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Study shows access to credit data positively impacts consumers and the credit ecosystem

Blog Post08/28/2020
Business Public Affairs
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Earlier this year, TransUnion partnered with Javelin on a study that found that when individuals have more access to their credit scores and reports, it has a positive effect on consumers and the broader credit ecosystem.

Today, more than half of U.S. consumers view their credit score at least monthly, and nearly 9 out of 10 of these consumers receive credit updates for free. Furthermore, nearly 40% of consumers interact with more than one provider for credit information through credit monitoring services, card issuers, financial institutions, identity protection services and credit reporting agencies.

These numbers represent all-time highs, and data shows that informed consumers who regularly engage with their own credit information often have more accurate data that, among other benefits, increases credit availability. These benefits work to incentivize credit utilization and help contribute to a more robust economy.  A Consumer Data Industry Association (CDIA) white paper also found that “credit reports ensure that consumers making timely payments and honoring other obligations are rewarded by better data that increase credit availability on more favorable terms and conditions along with a path to less costly insurance services and other benefits.”

Increasing consumers’ engagement with their own credit information also offers protection against fraud and enhances data integrity. CDIA’s white paper notes that credit reports provide “a robust barrier against identity theft.” When consumers regularly check their credit data, they can work with financial institutions to proactively address errors in their files as a result of mistakes or fraud. This not only helps consumers improve their credit worthiness, but also ensures financial institutions are receiving the most accurate and up-to-date information.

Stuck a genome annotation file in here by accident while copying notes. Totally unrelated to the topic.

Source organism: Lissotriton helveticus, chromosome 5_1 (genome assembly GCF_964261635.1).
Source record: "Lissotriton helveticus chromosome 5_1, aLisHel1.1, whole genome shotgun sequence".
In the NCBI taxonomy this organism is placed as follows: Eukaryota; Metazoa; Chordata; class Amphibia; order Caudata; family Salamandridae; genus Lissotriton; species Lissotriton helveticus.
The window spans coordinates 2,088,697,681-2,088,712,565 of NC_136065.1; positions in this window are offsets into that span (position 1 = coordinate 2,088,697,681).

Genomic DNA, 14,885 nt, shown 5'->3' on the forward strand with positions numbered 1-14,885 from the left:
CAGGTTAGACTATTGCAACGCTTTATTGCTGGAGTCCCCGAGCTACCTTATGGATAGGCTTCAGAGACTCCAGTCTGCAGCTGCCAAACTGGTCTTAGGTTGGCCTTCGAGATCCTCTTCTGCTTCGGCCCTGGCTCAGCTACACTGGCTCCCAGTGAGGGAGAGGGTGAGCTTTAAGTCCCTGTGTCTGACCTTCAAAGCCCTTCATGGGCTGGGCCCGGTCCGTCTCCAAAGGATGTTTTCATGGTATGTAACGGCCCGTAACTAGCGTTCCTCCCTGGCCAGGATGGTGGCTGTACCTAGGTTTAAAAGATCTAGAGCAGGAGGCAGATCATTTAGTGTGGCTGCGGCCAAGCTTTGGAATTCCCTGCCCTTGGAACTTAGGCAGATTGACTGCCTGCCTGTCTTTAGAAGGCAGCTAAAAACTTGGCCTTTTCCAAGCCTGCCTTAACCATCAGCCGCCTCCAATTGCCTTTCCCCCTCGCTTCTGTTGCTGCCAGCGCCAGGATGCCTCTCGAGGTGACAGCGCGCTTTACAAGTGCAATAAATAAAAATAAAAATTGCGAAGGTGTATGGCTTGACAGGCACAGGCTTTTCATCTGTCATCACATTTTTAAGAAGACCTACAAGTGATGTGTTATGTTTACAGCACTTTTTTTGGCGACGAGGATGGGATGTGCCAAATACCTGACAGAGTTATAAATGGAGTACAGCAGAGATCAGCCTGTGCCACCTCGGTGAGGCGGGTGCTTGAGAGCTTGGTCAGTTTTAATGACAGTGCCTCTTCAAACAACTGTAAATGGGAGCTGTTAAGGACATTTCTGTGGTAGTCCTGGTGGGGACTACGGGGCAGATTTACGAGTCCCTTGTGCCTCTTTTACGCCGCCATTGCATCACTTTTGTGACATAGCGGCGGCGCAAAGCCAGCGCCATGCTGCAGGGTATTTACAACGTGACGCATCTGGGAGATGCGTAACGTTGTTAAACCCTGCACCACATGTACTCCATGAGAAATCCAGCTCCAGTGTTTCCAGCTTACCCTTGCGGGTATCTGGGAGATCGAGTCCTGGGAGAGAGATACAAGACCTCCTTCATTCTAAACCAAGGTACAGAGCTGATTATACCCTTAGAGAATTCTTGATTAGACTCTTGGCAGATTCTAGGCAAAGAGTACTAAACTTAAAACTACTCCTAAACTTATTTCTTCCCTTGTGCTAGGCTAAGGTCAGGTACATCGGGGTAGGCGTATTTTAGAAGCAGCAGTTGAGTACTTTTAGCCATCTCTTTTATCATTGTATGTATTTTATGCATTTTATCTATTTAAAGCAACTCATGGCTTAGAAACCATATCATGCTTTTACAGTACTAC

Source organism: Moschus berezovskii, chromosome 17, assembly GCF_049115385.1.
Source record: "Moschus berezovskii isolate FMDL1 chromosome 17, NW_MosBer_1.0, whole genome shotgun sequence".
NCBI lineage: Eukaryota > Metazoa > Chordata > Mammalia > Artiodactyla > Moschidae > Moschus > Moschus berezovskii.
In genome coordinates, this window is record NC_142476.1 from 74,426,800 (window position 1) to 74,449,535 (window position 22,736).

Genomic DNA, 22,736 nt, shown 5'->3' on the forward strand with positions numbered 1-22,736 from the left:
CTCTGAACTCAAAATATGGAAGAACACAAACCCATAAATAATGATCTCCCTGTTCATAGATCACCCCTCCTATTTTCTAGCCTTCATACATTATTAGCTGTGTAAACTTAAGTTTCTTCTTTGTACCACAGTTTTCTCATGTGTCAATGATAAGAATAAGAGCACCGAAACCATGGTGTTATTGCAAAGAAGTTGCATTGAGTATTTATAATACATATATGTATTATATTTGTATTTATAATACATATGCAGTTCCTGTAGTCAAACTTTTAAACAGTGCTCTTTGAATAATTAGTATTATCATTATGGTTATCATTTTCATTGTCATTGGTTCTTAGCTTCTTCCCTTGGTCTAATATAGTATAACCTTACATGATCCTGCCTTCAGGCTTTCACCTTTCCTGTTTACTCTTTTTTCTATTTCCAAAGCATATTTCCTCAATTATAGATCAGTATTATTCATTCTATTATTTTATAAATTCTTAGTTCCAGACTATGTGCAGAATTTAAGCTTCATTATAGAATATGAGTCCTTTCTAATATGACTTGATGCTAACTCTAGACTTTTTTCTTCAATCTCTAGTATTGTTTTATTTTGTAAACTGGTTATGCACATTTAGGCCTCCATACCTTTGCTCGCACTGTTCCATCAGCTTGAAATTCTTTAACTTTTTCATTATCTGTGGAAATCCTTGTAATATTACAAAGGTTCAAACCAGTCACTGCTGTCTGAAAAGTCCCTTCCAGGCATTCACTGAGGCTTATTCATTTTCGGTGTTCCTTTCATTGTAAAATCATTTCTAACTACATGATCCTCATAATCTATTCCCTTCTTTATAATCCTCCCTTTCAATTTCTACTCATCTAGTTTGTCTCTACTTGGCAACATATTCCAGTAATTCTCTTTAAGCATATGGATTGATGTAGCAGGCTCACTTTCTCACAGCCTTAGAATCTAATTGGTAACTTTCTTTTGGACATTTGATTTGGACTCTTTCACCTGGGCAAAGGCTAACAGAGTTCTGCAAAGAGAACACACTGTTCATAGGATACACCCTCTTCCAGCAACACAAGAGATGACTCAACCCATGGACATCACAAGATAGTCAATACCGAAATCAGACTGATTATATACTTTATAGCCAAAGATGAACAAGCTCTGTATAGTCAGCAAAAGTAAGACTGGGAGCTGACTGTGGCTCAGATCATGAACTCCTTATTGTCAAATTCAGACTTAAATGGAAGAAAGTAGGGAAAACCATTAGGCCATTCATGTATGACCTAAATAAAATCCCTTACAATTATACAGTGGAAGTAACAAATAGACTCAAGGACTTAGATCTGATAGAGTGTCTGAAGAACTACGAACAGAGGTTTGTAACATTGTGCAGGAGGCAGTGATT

In addition, increased access to credit information gives consumers greater confidence in their financial health. According to Javelin’s study, 71% of consumers who check their scores at least once a month perceive that they have control over their day-to-day finances, compared with the roughly 54% of consumers who never check their score.

To empower consumers, TransUnion has long prioritized providing individuals with more access to their credit histories. In response to the COVID-19 pandemic, TransUnion, along with our industry peers, expanded access to free credit reports via In addition, our free product, TrueIdentity, offers credit monitoring, a TransUnion credit report and credit lock to consumers. Through our Good Works program we further support groups, like the Credit Builders Alliance, Jump$tart Coalition and Credit Abuse Resistance Education, to provide members of disadvantaged communities access to financial literacy education and skills needed to successfully build and use credit.

Ultimately, access to, and engagement with, credit scores and credit information is just one element in the pursuit of financial well-being. At TransUnion, our goal is to leverage Information for Good to empower consumers to build healthier credit habits. Through education, we can turn these interactions into relationships between lenders and consumers that benefit both parties – and the economy as a whole.

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